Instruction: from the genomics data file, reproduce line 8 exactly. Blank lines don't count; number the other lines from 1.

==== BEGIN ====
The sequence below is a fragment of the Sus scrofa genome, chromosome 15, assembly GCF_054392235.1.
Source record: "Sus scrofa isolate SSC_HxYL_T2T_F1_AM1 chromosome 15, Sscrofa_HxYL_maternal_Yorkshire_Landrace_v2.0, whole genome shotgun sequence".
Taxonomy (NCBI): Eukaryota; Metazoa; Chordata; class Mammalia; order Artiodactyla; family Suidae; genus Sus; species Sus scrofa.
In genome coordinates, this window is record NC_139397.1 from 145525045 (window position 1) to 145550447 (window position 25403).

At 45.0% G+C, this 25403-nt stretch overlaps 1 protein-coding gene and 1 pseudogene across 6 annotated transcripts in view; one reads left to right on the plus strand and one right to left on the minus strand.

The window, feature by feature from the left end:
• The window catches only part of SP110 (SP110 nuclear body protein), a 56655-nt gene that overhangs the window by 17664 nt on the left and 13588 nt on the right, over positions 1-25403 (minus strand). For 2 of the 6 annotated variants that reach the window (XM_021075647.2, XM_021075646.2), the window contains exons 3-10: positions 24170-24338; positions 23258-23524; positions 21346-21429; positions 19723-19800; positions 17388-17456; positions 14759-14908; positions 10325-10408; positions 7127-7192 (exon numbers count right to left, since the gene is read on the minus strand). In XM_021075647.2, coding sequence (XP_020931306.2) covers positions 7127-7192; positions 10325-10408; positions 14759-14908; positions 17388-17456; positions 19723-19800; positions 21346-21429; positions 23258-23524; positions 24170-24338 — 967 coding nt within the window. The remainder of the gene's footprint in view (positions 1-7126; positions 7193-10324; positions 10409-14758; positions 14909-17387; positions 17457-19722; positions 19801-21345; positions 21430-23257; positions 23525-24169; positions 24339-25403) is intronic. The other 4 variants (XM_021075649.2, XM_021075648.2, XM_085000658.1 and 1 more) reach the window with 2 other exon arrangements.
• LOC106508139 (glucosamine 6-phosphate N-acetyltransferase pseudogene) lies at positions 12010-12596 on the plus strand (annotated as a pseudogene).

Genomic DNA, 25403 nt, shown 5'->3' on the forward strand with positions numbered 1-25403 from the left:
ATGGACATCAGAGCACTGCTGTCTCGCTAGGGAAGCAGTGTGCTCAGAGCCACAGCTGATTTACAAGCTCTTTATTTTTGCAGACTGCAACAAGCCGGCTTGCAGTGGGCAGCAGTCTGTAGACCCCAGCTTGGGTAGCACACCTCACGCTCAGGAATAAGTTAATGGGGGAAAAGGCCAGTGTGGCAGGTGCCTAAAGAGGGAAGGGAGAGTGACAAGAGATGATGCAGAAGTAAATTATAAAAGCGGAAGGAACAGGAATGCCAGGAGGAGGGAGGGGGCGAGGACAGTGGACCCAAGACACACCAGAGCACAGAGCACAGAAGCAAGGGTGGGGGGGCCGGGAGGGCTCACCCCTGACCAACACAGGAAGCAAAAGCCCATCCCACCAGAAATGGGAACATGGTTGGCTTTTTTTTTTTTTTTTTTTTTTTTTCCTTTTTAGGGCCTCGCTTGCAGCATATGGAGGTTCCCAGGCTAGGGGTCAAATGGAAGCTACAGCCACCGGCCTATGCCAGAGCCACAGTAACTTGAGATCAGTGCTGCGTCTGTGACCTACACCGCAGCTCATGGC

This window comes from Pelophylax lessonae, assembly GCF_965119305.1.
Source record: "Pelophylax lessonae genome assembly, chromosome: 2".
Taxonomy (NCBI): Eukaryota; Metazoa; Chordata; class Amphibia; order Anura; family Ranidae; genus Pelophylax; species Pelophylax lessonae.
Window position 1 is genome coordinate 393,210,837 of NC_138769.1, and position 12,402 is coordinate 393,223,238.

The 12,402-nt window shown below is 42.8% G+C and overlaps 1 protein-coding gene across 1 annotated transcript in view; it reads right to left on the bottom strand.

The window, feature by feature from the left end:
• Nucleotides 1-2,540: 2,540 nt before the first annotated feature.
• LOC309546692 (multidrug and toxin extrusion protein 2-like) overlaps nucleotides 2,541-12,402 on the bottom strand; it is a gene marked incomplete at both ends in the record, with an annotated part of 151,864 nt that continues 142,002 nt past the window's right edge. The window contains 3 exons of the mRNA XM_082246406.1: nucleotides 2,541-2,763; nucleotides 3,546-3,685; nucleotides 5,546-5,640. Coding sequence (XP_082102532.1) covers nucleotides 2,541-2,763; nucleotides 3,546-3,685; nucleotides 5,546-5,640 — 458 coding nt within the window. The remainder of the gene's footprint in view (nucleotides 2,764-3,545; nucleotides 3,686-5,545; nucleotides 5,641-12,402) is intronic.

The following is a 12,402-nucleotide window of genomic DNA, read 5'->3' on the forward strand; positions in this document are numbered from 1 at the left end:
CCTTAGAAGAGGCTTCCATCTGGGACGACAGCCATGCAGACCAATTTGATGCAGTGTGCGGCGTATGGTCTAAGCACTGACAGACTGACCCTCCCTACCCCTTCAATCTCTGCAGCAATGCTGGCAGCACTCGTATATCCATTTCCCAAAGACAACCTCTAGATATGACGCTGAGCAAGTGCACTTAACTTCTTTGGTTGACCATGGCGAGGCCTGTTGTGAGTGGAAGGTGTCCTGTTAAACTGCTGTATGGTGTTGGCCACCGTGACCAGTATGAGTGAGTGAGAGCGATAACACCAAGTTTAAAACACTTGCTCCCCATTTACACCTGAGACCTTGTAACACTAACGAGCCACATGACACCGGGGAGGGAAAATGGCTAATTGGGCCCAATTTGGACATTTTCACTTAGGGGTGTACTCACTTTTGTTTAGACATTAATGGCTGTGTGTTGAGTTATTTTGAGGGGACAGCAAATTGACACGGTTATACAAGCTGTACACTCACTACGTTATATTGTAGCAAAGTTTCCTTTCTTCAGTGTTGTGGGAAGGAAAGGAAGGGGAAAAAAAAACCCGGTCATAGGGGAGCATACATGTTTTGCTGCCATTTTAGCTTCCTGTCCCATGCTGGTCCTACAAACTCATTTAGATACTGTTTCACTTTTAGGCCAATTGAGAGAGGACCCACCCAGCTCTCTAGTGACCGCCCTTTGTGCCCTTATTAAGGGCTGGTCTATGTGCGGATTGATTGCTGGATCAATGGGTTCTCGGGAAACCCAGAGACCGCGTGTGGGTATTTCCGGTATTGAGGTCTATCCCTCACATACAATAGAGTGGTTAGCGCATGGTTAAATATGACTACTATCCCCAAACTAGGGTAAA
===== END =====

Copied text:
• LOC106508139 (glucosamine 6-phosphate N-acetyltransferase pseudogene) lies at positions 12010-12596 on the plus strand (annotated as a pseudogene).